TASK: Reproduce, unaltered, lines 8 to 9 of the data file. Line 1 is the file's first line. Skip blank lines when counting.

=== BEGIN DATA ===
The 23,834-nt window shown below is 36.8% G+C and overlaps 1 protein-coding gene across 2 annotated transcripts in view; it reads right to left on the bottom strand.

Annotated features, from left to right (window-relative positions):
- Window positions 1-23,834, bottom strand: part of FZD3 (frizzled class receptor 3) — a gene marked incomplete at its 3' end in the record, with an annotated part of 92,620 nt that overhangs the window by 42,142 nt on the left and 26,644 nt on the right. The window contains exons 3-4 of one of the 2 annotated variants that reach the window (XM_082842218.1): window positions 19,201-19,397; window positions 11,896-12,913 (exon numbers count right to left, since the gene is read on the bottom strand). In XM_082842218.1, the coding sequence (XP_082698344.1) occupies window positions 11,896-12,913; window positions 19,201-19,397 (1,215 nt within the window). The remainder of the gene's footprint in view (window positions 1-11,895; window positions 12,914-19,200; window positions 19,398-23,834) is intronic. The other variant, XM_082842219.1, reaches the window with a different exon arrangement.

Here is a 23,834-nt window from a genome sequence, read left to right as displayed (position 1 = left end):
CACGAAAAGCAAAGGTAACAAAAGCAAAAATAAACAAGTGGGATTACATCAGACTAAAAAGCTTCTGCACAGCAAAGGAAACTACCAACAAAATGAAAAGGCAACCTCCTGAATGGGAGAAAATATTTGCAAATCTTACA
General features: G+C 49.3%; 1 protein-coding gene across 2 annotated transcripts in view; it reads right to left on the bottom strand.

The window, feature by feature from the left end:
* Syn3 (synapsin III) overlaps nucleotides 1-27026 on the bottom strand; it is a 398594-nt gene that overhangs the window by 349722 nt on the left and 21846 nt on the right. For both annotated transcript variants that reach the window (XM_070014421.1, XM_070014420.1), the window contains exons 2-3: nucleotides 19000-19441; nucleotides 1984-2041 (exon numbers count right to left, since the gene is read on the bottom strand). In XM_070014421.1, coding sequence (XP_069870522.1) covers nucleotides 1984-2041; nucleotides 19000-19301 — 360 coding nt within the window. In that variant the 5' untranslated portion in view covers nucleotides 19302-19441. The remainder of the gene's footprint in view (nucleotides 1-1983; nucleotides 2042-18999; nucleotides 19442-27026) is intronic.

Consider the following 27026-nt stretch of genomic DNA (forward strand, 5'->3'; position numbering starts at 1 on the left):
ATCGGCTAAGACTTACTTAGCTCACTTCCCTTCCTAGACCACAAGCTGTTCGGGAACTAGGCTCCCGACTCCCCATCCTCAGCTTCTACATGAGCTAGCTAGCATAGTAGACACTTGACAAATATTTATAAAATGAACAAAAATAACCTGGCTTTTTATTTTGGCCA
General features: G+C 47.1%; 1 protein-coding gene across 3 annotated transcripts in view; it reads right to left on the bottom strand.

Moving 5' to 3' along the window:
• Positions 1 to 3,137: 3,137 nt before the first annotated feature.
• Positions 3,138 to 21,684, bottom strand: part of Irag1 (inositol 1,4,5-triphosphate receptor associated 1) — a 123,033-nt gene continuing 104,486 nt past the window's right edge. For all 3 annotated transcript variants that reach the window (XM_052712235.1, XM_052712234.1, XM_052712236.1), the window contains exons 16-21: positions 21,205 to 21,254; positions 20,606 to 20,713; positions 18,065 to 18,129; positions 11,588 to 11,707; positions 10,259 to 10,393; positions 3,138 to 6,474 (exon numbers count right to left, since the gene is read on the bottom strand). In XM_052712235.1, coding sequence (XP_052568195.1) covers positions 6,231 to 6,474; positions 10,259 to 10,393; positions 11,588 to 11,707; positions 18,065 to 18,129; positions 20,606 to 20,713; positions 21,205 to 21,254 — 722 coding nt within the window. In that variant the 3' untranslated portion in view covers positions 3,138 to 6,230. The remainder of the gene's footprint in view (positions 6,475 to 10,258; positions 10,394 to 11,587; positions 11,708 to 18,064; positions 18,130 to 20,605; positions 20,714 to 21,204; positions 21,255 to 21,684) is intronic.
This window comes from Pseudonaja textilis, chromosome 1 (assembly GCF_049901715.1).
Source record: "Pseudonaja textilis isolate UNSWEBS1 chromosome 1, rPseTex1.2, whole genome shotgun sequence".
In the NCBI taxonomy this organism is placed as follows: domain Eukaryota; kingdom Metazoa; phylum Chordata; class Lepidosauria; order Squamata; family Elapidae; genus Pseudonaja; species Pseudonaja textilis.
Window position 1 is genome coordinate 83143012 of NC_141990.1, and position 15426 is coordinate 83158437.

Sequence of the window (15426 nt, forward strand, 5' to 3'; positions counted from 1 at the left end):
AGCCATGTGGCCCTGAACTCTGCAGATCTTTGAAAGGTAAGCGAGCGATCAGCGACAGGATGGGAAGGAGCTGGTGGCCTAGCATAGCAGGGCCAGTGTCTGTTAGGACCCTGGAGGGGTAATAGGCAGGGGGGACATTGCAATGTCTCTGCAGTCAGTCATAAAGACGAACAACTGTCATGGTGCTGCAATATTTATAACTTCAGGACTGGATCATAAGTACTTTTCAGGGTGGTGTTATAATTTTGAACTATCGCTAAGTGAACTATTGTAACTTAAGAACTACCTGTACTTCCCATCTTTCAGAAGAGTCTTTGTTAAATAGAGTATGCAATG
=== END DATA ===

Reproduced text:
* Syn3 (synapsin III) overlaps nucleotides 1-27026 on the bottom strand; it is a 398594-nt gene that overhangs the window by 349722 nt on the left and 21846 nt on the right. For both annotated transcript variants that reach the window (XM_070014421.1, XM_070014420.1), the window contains exons 2-3: nucleotides 19000-19441; nucleotides 1984-2041 (exon numbers count right to left, since the gene is read on the bottom strand). In XM_070014421.1, coding sequence (XP_069870522.1) covers nucleotides 1984-2041; nucleotides 19000-19301 — 360 coding nt within the window. In that variant the 5' untranslated portion in view covers nucleotides 19302-19441. The remainder of the gene's footprint in view (nucleotides 1-1983; nucleotides 2042-18999; nucleotides 19442-27026) is intronic.

Consider the following 27026-nt stretch of genomic DNA (forward strand, 5'->3'; position numbering starts at 1 on the left):